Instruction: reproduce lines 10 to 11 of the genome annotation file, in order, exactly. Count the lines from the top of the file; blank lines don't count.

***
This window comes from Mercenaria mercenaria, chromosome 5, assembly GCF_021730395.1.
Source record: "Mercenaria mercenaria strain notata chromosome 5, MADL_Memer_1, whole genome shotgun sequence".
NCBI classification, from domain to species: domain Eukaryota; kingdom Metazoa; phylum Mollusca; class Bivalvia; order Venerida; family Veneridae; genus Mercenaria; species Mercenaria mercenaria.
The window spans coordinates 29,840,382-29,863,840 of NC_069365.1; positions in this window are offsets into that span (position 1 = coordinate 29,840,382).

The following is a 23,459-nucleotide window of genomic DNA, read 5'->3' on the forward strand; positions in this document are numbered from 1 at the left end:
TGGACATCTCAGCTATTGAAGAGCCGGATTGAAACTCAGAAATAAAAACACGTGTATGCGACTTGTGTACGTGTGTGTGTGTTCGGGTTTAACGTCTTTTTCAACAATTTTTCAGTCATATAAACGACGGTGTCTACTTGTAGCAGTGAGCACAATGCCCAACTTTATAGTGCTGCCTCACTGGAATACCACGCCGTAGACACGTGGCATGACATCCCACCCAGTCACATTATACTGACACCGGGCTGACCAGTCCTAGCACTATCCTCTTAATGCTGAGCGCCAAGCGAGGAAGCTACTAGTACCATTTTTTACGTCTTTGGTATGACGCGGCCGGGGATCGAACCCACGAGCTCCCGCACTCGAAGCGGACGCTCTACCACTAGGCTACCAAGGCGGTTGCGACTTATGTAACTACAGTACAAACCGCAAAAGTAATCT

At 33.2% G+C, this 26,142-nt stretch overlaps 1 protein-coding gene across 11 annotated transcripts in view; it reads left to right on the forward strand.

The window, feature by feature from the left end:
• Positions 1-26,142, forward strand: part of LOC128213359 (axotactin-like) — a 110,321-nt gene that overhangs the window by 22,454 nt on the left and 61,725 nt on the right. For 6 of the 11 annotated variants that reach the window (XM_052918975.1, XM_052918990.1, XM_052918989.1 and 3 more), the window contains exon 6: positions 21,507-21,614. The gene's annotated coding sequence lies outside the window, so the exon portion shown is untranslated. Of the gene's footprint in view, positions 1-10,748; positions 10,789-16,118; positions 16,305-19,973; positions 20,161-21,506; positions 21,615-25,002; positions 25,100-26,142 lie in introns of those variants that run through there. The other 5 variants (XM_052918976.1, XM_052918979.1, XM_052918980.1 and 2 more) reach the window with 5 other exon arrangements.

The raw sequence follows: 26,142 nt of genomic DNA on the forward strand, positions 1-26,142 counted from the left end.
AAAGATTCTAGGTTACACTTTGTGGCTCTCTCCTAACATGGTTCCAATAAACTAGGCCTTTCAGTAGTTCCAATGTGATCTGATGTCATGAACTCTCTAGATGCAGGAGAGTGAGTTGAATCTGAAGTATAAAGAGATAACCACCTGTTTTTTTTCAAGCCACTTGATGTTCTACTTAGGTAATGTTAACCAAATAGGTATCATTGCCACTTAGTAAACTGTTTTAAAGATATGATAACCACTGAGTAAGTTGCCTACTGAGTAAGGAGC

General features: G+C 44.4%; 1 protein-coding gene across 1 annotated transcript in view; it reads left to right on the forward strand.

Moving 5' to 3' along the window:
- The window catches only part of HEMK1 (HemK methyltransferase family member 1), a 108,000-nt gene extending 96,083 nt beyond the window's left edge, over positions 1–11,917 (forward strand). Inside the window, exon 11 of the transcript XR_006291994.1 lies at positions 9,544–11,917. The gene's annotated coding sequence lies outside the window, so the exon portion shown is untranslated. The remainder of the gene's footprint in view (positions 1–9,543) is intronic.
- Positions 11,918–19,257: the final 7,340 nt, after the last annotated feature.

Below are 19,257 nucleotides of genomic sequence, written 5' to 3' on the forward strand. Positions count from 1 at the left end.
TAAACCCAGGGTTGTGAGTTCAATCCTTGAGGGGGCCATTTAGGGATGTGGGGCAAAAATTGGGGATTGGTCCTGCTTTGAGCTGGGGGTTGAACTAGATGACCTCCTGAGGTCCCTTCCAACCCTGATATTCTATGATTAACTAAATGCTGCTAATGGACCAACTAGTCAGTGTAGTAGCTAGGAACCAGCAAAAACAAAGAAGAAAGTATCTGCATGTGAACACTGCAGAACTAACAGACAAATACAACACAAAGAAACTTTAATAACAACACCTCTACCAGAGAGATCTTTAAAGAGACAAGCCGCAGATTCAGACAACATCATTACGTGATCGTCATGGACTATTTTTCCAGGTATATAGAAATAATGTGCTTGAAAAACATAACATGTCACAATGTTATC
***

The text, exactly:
The raw sequence follows: 26,142 nt of genomic DNA on the forward strand, positions 1-26,142 counted from the left end.
AAAGATTCTAGGTTACACTTTGTGGCTCTCTCCTAACATGGTTCCAATAAACTAGGCCTTTCAGTAGTTCCAATGTGATCTGATGTCATGAACTCTCTAGATGCAGGAGAGTGAGTTGAATCTGAAGTATAAAGAGATAACCACCTGTTTTTTTTCAAGCCACTTGATGTTCTACTTAGGTAATGTTAACCAAATAGGTATCATTGCCACTTAGTAAACTGTTTTAAAGATATGATAACCACTGAGTAAGTTGCCTACTGAGTAAGGAGC